Christmas has come on very quickly this year. Not sure how I feel about that. We ended the school year in a bit of a mess. My youngest came down with a fever the Tuesday of their last week so I kept her home and took her to the walk-in on Wednesday morning to have her checked out. Influenza B has been taking kids out left and right in our school. One class actually had half the class gone AND the teacher so they had to combine rooms. It’s been crazy.
I was really hoping little miss didn’t have the flu because of how long kids were out with that…3-5 days. And I wasn’t ready to miss work. I had the sick leave stored up so it wouldn’t hurt but I had things I needed to do and little miss had holiday parties at school she really didn’t want to miss. When she told me it hurt to swallow her yogurt and I added that to the headaches and fever, I thought “Okay good, strep. We can deal with strep. Twelve hours of antibiotics and she’s back in the game.”
I know, that sounds terrible. She’s sick, I should just keep her home. Keep her out of the way of other kids. And we did end up doing that. She missed out on everything because yes, her swab did come back positive for strep, but so did the one for Influenza B. Good times. She never does anything small scale…at all. Even as the doctor was going through the results with me, commenting on how little miss just had to be extra fancy, said child was dancing around the room like a ballerina.
Once we started the antibiotics, she bounced back like all she was dealing with was strep and hasn’t had a fever since Wednesday morning. But with the nurse strongly recommending I keep her home and the hubs having a new job starting out Friday, I had no choice but to stay home from work.
I did make it to work one day…Thursday. Which I was incredibly thankful for.
Working in a detention center has its ups and downs, just as any job working with kids does. Or…any job, for that matter. The big down that comes as an up as well is when the kids get out. It’s great to see them finish what programs they’re in, pass their GED tests, and accomplish things that will help move them forward in a positive direction.
Saying goodbye to them is extremely bittersweet, though.
I’m not the best at not getting emotionally invested with people that I work with on a daily basis. Even when I swear not to get that way, I end up failing. Which isn’t the worst thing. People need to know that they’re cared for and that their lives matter. Kids wrapped up in the system are no different. Yeah, they might have made some not-so-awesome choices but that doesn’t make them any less human and just because they struggle to stay on what others might think of as “the right path” doesn’t mean they’re not worthy of having people care about them.
I feel like I’ve said that before. I probably have. Advocating for kids from rough situations is something I’m really passionate about and always have been.
Two of the kids are getting out over Christmas break. So this past week was my last chance to see them, to wish them good luck, to tell them to take care of themselves and I almost didn’t get that chance. The hubs stayed home with little miss on Thursday so I could get to work and I was downright antsy to get there.
And the bonus? I was able to go there with an update to Army of Outlaws in hand!!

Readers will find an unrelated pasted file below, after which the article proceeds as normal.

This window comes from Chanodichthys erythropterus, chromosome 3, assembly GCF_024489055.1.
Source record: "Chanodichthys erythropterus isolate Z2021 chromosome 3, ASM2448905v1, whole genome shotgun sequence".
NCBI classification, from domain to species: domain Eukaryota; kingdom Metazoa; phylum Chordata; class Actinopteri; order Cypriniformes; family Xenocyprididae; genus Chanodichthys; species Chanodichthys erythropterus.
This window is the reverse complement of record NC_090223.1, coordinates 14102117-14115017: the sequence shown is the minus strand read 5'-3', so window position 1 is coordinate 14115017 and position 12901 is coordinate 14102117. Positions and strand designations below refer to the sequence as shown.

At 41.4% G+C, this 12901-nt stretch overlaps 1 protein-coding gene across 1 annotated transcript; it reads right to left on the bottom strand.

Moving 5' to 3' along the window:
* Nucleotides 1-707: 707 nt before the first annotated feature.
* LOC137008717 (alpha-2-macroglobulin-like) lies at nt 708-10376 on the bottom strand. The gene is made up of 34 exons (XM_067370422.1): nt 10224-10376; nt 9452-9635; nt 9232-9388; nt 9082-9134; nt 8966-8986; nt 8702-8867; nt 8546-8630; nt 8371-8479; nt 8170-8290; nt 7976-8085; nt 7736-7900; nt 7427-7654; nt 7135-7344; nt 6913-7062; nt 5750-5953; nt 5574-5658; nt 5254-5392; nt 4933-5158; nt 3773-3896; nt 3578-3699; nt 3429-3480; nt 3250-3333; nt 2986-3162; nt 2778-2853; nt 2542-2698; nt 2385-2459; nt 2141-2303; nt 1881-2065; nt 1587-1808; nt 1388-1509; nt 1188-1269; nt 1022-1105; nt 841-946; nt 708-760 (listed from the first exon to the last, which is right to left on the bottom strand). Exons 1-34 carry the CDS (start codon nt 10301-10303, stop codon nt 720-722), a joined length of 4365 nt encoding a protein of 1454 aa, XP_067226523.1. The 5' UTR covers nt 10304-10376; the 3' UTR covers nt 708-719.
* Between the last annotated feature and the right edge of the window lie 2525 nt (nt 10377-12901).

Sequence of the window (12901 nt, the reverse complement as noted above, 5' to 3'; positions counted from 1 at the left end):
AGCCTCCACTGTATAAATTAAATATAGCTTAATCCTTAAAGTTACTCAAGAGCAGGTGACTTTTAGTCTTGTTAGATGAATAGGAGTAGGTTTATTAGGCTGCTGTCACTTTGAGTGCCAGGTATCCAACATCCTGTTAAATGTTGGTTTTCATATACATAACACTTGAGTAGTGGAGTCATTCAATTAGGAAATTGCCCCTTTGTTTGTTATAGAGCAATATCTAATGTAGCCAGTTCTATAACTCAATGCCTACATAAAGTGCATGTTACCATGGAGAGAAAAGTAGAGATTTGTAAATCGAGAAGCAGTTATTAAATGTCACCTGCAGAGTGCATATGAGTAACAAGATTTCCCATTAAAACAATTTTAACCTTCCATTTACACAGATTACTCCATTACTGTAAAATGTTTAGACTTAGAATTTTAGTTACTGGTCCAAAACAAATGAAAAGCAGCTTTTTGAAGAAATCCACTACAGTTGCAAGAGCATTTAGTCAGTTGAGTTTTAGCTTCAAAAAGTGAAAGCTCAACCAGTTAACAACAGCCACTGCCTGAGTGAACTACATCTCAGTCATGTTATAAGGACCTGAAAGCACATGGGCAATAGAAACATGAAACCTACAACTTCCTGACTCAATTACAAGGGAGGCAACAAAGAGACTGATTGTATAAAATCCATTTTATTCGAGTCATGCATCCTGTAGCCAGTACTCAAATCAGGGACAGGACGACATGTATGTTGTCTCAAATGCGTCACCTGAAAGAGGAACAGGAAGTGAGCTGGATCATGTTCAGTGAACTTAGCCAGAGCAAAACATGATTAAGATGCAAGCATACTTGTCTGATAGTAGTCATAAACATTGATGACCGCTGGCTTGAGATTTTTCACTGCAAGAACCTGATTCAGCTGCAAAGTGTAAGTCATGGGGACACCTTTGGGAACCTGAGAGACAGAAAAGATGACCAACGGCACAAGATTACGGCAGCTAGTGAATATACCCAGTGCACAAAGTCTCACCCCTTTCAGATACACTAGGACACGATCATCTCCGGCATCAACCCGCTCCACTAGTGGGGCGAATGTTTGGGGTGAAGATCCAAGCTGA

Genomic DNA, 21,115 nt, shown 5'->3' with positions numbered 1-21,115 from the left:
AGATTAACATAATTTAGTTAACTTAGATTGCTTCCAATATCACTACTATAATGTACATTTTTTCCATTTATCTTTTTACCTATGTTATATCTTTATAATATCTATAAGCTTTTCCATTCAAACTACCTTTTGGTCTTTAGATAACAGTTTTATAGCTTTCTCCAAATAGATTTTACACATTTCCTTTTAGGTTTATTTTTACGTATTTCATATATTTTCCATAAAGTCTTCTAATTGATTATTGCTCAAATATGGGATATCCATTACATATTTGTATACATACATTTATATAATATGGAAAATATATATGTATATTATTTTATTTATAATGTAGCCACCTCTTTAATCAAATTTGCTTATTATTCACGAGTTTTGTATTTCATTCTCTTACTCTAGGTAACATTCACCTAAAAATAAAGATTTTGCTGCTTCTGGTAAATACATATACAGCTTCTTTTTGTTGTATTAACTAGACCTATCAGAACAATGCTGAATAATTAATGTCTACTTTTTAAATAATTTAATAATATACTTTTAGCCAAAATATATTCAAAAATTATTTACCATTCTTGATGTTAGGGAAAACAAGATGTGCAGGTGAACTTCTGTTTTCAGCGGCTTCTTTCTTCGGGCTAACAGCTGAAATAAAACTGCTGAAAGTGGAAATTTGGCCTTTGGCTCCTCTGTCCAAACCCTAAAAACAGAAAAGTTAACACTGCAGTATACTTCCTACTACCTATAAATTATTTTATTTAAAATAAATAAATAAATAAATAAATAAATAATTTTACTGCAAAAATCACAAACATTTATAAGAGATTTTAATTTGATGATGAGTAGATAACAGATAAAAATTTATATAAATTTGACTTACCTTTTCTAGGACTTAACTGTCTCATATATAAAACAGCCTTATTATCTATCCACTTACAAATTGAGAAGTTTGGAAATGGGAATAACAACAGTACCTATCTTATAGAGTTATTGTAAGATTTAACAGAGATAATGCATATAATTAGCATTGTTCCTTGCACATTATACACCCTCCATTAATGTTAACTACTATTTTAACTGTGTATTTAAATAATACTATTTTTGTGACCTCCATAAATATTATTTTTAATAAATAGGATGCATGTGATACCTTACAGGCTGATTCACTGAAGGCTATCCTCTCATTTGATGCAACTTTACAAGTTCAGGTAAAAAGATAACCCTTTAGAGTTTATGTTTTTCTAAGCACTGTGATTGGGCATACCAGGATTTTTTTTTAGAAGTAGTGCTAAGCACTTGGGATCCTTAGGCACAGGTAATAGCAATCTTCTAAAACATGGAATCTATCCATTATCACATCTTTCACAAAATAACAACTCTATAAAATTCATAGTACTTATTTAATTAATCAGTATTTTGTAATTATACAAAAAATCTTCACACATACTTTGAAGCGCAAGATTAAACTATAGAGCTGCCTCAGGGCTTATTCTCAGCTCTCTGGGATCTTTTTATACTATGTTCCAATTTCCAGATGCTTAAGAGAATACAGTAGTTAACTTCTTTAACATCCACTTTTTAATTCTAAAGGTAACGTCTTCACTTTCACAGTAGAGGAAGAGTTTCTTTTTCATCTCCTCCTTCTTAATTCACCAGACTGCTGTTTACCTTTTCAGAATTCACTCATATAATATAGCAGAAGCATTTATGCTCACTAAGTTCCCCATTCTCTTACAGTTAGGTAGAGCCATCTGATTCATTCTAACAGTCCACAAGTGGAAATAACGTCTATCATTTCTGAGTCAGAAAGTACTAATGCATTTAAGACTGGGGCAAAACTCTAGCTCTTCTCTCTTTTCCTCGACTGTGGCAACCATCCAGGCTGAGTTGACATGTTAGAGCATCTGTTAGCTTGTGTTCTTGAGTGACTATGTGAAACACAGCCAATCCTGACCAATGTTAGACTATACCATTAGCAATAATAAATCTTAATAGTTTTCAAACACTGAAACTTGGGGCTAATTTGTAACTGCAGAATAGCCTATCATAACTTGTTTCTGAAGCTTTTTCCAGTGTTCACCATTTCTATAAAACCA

Not many people are following this on Patreon and that’s totally fine. I didn’t expect anyone to, but I really wanted to try something different…like being a sadist who works on two novels at once and has promised to update one twice a month. I wonder where my little miss learned to be so extra…..
One of the kids leaving the center is the one who truly inspired me to start Army of Outlaws and was always so excited (in his own aloof teenage way) to get the next chapter. Without his enthusiasm, I’m not sure I would have ever gotten past chapter one. I put a lot of the character based on him in the update, falling back into my comfort wheelhouse of character development. I thrive more there than I think I do in action scenes. I just hope he likes it.
I wont know because halfway through the last class I have with him, he had to leave. We said our quick goodbye, I told him good luck on his tests, told him to take care of himself. He told me to take care of myself too. And that was it…off he went to hopefully be this amazing man accomplishing everything I know he’s capable of. This kid is wicked smart, you guys.
I know that doesn’t seem like anything out of the norm as far as goodbye’s go but I don’t know…to me it shows a lot of empathy and emotional maturity…to tell someone else that they need to take care of themselves as well and to mean it in a way that isn’t just saying something.
I’m going to miss the kid like crazy and think of him every time I crease my shoes. I’m sure some of you will understand what that means but to those of you who don’t get it, rest assured…I don’t get it either.
I’m going to make sure I continue working towards and end to a story he truly helped get off the ground with the hopes that one day he’ll be walking through a book store and see it sitting on the shelves (God willing, not in the 75% off bin…). How freakin’ cool would that be??
I think that authors are able to pull a lot of the magic that they pull because of outside forces working to inspire them and keep them going. Even if those forces are completely unaware of just how inspiring they are.
Merry Christmas, Happy Holidays and here’s to a fantastic 2020 fueled with inspiration and motivation. See you next year, readers. Thank you for all of your follows, your likes and for being those outside forces that fuel my creativity.